I’ve always (as far as I can remember) had the feeling that time went by too fast — except maybe during some long, unending summer holidays when I was a kid or young teenager. I’ve been thinking about that recently. What makes time seem to go by “too fast” is simply that I’m frustrated that I have accomplished what I thought I would in a given timeframe.
What makes it so difficult to evaluate what can be done in a day? How can I change my way of projecting myself in the future to be more realistic, or even better, pessimistic? Gosh, imagine if the story in my head went like this: “Wow, this was supposed to take all day, and I did it in 3 hours! I have lots of free time to do other stuff in, or relax!”
But that never happens. What happens is: “OK, I’ll be reasonable, and plan to write this blog post and send this e-mail today, even though I feel I should be able to do more in a day.” And at the end of the day, I’ve maybe written the blog post, but I haven’t sent the e-mail — or vice-versa — leaving me with a feeling of failure rather than accomplishment.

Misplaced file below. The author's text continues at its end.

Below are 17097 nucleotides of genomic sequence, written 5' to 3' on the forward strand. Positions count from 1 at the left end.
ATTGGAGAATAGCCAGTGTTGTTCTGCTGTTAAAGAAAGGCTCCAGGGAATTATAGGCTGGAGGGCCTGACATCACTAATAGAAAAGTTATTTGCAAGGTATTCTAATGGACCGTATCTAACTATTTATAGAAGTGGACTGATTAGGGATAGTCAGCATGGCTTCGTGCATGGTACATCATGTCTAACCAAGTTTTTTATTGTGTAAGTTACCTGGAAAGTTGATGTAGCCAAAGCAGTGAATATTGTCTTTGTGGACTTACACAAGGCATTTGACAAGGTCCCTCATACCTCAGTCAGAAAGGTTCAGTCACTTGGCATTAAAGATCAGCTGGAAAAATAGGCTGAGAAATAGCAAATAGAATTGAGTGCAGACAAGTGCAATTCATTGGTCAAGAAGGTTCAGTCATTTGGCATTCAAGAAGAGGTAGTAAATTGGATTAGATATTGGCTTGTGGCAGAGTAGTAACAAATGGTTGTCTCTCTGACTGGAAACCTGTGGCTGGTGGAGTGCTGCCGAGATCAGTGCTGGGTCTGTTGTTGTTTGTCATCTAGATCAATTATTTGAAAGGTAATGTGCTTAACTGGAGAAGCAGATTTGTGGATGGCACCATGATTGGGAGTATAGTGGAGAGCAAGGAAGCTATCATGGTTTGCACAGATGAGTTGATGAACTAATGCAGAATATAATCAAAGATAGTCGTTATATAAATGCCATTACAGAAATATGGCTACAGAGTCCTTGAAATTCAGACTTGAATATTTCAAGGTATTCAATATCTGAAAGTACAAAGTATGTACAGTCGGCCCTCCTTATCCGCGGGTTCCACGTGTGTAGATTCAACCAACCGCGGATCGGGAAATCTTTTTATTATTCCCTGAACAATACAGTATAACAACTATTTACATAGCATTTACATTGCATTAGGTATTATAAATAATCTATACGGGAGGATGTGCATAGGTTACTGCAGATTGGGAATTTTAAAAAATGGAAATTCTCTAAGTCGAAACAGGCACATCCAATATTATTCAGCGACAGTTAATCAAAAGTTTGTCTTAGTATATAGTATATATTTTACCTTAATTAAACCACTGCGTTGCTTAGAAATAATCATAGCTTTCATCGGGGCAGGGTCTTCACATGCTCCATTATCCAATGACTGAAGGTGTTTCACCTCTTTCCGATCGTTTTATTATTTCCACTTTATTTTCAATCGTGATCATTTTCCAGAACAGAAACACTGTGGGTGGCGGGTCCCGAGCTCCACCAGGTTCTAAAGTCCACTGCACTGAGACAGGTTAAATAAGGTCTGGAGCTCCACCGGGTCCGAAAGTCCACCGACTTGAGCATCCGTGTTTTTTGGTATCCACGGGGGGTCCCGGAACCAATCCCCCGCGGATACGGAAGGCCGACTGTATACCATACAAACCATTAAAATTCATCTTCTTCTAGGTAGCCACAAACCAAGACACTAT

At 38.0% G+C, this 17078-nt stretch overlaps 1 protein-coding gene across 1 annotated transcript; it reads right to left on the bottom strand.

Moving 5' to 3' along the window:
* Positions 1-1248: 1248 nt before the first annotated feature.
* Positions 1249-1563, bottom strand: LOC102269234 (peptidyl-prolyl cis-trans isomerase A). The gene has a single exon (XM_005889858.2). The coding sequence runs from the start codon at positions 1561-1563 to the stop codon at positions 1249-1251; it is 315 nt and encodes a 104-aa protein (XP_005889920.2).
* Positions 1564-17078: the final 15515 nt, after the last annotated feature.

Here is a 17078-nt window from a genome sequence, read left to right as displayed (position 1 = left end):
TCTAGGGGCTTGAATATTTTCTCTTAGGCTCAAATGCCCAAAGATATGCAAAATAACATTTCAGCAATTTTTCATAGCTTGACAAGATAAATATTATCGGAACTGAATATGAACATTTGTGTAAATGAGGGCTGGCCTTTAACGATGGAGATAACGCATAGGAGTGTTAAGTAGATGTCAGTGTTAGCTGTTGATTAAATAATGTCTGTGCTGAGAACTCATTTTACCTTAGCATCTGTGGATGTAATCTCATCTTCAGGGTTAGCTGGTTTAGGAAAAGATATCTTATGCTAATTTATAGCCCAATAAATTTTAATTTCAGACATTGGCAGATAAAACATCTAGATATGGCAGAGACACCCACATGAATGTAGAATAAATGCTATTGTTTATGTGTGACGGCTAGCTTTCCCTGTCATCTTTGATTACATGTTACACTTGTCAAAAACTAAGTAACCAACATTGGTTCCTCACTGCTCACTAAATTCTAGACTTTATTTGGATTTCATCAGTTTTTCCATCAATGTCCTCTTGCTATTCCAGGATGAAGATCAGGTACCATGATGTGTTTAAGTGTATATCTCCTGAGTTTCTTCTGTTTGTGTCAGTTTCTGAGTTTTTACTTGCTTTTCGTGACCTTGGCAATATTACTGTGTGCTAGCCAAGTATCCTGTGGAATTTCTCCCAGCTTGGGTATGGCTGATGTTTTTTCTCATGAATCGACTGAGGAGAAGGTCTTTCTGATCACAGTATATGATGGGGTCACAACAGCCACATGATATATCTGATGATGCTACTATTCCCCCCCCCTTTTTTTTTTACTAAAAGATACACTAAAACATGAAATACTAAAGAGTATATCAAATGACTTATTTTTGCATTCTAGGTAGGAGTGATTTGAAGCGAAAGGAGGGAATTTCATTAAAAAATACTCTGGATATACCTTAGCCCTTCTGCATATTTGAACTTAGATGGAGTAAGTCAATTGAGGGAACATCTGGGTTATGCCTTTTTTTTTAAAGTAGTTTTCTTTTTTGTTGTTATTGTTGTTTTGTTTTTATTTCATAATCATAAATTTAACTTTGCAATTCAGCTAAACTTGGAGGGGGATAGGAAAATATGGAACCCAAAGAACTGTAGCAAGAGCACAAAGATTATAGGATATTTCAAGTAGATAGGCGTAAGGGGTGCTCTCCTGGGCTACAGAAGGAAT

Just to make things clear: I’m not concerned about the “project management” aspect of evaluating how much time things take. I know that most of the time, we just can’t evaluate that correctly. What interests me is why we (or at least I) systematically over-evaluate what can be done in a day.